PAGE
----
Sunday, January 18, 2009

French Night-Escargot

Our latest themed dinner party was French night and hosted at our house. We couldn't wait for this opportunity to play french music, drink all our french wine we literally carried on our backs through France, and feel thoroughly fancy...see that new dinnerware? Oh yeah.

Our menu was served in rounds and consisted of:

French Cheeses ( which made my house smell like a fart for a week) with fruit and bread.

Escargot ( provided by me and Aubrey- RECIPE BELOW)

French Onion Soup ( provided by me and Aubrey, too....recipe coming later)

Open Face Steak Sandwiches and garlic bread ( Tammy and John)

Coq a Vin ( Laura and Tanner)

Saffron Rice ( Mikaela)

Mashed Potatoes with Lemon and Rosemary ( April and Steven)

Apple Tarte ( April and Steven)

Blueberry Merlot Sorbet ( Mikaela)

Forgive me for my horrible pic but I was too busy devouring to snap a decent one:

Have you ever tried to make anyone eat Escargot? It's not easy. You have to rely on many tactics, not the least of which is peer pressure and the old line, "You'll never be able to say you had escargot!" Why does this work? Who ever tells their grandkids stories about the day they ate escargot? Well, we were successful in getting 8 out of 9 to try our version and got all around approval ( once, they stop thinking of it as a snail, of course.)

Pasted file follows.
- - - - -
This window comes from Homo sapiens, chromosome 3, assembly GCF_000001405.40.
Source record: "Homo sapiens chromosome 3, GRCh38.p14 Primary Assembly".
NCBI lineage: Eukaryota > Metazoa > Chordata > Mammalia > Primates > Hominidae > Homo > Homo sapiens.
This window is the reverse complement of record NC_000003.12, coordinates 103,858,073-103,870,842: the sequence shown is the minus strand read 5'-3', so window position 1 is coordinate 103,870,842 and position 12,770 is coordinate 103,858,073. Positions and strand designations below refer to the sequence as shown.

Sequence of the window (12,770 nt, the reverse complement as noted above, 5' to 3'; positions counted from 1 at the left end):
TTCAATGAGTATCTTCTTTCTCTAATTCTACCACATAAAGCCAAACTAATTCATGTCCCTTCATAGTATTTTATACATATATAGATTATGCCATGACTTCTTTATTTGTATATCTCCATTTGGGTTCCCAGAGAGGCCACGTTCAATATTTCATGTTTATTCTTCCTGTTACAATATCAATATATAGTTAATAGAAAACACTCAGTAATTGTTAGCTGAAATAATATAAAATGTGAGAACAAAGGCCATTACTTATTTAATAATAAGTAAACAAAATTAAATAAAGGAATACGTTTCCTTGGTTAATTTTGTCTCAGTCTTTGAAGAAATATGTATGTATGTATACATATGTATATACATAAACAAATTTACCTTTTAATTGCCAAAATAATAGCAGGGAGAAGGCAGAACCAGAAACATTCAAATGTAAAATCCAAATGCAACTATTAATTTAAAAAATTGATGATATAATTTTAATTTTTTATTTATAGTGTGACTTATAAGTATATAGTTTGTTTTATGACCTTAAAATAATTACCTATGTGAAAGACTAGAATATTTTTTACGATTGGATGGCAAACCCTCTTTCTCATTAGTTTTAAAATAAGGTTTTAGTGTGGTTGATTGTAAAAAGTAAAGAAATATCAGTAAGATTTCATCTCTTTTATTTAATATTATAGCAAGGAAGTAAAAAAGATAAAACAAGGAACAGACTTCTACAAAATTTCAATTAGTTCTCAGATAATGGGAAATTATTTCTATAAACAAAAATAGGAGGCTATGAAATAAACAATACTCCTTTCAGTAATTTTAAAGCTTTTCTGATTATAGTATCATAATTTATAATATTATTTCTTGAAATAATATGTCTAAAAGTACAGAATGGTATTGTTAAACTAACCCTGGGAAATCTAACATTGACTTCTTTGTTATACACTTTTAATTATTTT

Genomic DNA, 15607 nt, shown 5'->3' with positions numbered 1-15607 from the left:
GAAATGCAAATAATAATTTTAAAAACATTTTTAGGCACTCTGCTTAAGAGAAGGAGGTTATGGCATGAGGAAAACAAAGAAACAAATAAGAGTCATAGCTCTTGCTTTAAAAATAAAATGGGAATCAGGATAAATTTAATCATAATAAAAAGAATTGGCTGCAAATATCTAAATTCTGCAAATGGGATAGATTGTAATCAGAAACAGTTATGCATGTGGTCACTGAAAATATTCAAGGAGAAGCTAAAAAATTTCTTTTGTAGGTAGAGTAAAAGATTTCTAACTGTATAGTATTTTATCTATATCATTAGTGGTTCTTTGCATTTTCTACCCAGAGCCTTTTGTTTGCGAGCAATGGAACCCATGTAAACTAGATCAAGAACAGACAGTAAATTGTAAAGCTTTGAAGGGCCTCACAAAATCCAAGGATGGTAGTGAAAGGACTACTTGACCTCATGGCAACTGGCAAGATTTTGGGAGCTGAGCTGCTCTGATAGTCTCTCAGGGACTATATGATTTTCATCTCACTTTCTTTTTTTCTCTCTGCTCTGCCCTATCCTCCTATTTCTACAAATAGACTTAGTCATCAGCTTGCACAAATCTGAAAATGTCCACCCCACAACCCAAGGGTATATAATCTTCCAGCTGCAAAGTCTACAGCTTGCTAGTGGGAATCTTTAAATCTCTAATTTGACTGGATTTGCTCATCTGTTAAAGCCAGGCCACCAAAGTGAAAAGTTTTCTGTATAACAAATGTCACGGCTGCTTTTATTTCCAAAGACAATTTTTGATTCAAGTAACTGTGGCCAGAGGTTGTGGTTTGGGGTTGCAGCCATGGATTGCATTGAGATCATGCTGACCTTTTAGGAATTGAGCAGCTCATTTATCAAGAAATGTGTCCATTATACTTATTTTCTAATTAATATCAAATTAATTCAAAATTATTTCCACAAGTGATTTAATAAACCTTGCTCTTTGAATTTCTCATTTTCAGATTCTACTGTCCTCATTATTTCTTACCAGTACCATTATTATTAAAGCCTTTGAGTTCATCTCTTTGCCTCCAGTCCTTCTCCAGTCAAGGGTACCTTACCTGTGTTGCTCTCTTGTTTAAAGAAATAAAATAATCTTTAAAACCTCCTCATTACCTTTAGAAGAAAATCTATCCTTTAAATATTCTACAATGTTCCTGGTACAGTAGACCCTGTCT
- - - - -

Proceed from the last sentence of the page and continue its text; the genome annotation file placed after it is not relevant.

Escargot a La Bourginonne ( Adapted from Julesong at as prepared by 13 Coins in Seattle)

Serves 8

1 cup of softened butter

1/4 cup parsley, finely chopped

2 shallots, minced well

2 garlic cloves, minced well ( I used 3)

2 tablespoons brandy

32 canned French Snails ( available at Reasors for a low price of $2.89 per 2 dozen, seriously)

32 snail shells ( we got 18 shells-also at Reasors- and prepared the rest in escargot dishes)

1. Preheat oven to 350 degrees F.

2. Combine butter, parsley, shallots, garlic, and brandy in a bowl and blend well. ( a food processor was really handy for all the mincing...this took all of 3 minutes.)

3. Place a snail in each shell cavity and fill the cavity with a good amount of the seasoned butter. ( If preparing in an escargot dish, fill each hole with butter and a snail...genius. We preffered the quality and texture of the snail prepared in the dish.)

4. Place on a baking pan and bake for 12-15 minutes, or until the butter is bubbly.

5. Serve hot with bread!

All in all, these were definitely on par with any escargot I've ever had in France or out. I will totally make them again ( and find some victims to force them upon.) Who knew escargot was actually so inexpensive and easy? Go forth and impress everyone at your next dinner party!


Natasha said...


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Sindy said...

Hey, nice dinnerware! How about a German dinner night?! We´d love to make you try some German grub. ;+)

mhicks said...

Every course was great! I was able to enjoy "stinky" cheese & wine as well as get a satisfactory "fix" for my bread addiction.